garlic harvest

oh, how do i love garlic – perhaps previous posts professing my love of growing other veggies will have you thinking that i profess my love of every vegetable – and in some ways i do, the longer i grow vegetables, the longer my life revolves around the cycles of the growing season the more i realize just how much i love growing, and no other crop really connects me to the cycles like garlic.

garlic planting always takes place in october when i’m the most tired – when i wonder if i should just throw in the towel and quit farming.  when all i really want is some time off and to catch up on some sleep.  but carefully breaking open those heads, selecting each clove, and gently tucking it into the soil and covering it with straw to overwinter – says ” i’m committed to one more year”.  i’m always glad i did plant, when in the middle of the bleak grey days of march i start seeing little bits of green growth from the garlic.  i love watching it’s knife like blades coming up in the spring, and the scape as it’s curls around, and popping sound they make when you snap them off, but he real joy comes this time of year when its time for the harvest.

the harvested garlic laid out

this last year we planted 1500 row feet of garlic – most of which will go to community gardeners for seed garlic so they can grow their own garlic in their garden.  seed garlic costs a lot, and though years of saving this particular variety we figure that we are selecting for the qualities that make it best for our local community.

after digging it we bundle it up in groups of 20, and tie it up.  – since we are trialing several new varieties this year we make sure to tag them, so we can compare them to see if it’s something we want to grow again next year.

 

tagged and bundled

i’m very much looking forward to trying the new varieties and seeing which one we like the best – which ones to keep.  after bundling them up they get hung up to cure for about four weeks.  the garage at work is almost overwhelmed by the smell of garlic for the first few days, it lessons up over the coming weeks – or i just get used to it, and fail to notice anymore.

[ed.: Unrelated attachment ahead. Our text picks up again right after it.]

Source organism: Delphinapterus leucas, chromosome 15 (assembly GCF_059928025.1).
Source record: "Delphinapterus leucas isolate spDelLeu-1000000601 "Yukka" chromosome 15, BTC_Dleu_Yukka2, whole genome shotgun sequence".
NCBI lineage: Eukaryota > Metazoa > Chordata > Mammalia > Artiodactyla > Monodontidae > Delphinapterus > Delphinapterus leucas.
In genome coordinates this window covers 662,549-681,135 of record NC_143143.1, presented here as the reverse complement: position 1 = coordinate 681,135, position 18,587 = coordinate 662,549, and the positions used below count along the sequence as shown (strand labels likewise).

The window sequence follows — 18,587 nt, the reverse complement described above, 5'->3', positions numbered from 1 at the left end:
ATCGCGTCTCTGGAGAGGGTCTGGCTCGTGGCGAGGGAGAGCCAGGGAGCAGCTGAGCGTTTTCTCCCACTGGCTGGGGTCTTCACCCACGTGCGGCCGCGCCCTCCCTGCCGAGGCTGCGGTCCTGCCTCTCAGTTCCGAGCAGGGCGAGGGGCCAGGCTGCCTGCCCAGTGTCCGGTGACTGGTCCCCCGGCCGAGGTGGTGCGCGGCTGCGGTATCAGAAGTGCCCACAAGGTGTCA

garlic curing

this about half of the garlic we harvested, about 300 pounds total.  once they are fully cured, it’s just a matter of trimming and cleaning them and then they are ready to store for sales, or to get distributed to community gardeners to grow their own garlic.

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4 responses to “garlic harvest

  1. Nice crop, if you get enough for market sales, as opposed to seed sales, consider doing smoked garlic for the restaurant trade. It is a good money earner in New Zealand for garlic growers, who may have more than the fresh garlic market can bear. I use an electric Big Chief smoker I bought in Alaska, and either hickory or mesquite wood chip, 2 pans of chip over about 2 hours to smoke flavour and partially cure the bulbs.

    It is great mixed with salt crystals as well.

  2. smoked garlic sounds amazing perhaps i will try some as an experiment. do you smoke the garlic before it is cured?

  3. Hi Patrick, once the garlic has dried, and any loose dirt brushed off is best. Too long a storage tends to increase the chance of a few bad bulbs appearing.

    The gourmet type restaurants love it, and my partner back in NZ is trying to get a few of the gourmet pizza places to try as well.

    Initially it was just for friends and own use, but it has grown a lot in a year.

    Cold smoking is best, temp about 68*C which my smoker maintains.

  4. Pingback: garlic cleaning | little house on the urban prairie

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